Emma rushes Henry to the hospital and Dr. Whale asks her how this happened. She now does believe in Henry so she screams that he ate a poisoned apple turnover! Emma’s insistence was kind of hilarious, because for once she gets to feel how ridiculous it is to explain this to a non-believer. As the kid goes comatose, she touches his book and she’s flooded with memories of the FTL. It feels cheap. I understand that belief is powerful, and the point is that her son being in immortal danger is and should be a galvanizing force, but seeing “magic” as a catalyst again brings out the groans in me. Regina flurries in and Emma goes ape. She shoves Regina in a supply closet and throws her around. Well, it’s about damn time! I know it makes sense that Emma would only get some fight in her now that she believes, but Regina could have used some roughing up a while ago. Regina admits that it’s all true and that it was poisoned to make Emma fall asleep. The brief moment where we see Regina’s desperation to keep her son is touching, but most emotional moments are breezed through and not given time to ferment because, as I said, the answers are shoehorned in and it’s a mad dash to revelations. Regina says they must consult the only other person in Storybrooke who knows magic. Emma guesses Gold, but then Regina delivers the laugher line: “Actually, he goes by Rumpelstiltskin.”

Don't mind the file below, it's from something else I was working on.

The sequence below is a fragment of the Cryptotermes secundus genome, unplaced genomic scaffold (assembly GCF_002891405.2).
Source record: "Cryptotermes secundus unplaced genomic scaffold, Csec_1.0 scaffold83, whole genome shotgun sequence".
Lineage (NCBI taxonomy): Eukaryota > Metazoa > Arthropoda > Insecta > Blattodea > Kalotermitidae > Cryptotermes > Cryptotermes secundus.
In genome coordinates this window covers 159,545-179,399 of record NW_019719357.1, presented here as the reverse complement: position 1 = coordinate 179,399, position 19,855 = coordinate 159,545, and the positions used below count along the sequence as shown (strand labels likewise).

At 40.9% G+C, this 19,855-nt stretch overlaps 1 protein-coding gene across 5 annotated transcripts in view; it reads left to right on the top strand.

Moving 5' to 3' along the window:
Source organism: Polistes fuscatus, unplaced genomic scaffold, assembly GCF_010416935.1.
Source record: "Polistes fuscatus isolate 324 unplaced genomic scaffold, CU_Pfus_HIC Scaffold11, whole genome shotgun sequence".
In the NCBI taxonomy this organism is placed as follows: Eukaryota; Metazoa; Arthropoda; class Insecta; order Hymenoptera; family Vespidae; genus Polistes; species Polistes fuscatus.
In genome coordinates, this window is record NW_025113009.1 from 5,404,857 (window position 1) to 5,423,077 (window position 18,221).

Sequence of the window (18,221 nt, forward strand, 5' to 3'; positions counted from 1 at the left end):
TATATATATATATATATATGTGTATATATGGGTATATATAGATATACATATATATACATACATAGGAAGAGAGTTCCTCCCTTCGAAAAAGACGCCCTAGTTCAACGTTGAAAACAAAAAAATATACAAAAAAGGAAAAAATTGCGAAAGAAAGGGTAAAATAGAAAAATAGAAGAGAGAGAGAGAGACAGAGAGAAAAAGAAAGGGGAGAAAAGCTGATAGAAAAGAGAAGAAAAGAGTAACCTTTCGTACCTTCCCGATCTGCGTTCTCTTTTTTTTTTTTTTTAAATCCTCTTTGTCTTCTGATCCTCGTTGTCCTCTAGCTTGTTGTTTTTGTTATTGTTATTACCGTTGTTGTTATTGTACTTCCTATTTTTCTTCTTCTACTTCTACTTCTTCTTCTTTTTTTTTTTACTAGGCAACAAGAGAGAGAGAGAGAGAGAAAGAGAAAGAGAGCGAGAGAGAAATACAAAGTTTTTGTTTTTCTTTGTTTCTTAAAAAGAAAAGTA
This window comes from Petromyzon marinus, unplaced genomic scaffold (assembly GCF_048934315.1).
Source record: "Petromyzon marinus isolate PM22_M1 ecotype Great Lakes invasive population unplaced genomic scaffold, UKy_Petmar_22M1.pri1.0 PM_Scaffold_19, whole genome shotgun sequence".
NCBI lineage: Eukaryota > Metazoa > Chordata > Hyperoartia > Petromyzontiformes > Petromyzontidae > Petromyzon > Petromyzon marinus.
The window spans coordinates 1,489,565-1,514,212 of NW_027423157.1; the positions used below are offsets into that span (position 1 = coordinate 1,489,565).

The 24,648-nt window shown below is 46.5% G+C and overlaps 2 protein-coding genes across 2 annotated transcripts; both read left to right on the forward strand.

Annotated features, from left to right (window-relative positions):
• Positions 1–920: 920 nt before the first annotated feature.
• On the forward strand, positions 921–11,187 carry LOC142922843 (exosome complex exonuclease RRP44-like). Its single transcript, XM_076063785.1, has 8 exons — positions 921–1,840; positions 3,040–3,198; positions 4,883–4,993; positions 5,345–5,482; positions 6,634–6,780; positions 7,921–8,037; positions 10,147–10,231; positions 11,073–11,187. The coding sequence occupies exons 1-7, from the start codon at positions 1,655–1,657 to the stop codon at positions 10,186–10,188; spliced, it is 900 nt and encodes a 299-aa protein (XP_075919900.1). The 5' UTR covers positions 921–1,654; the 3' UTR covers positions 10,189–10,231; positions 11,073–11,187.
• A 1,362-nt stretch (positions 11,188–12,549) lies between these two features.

Lost in the forest, Charming bumps into Rumpy who enchants his mother’s ring to help find Snow. On one condition. He must insert a potion, carefully encased in a golden egg, into “the belly of the beast…for a rainy day” (hehe). The potion, of course, is that true love potion I was excited about. Eeerily enough, the potion was made from strands of Charming and Snow’s hair. We also get a gem of a line about what Rumpelstiltskin knows of true love (obviously referring to Belle): “It was a brief flicker of light amidst a notion of darkness. Badass.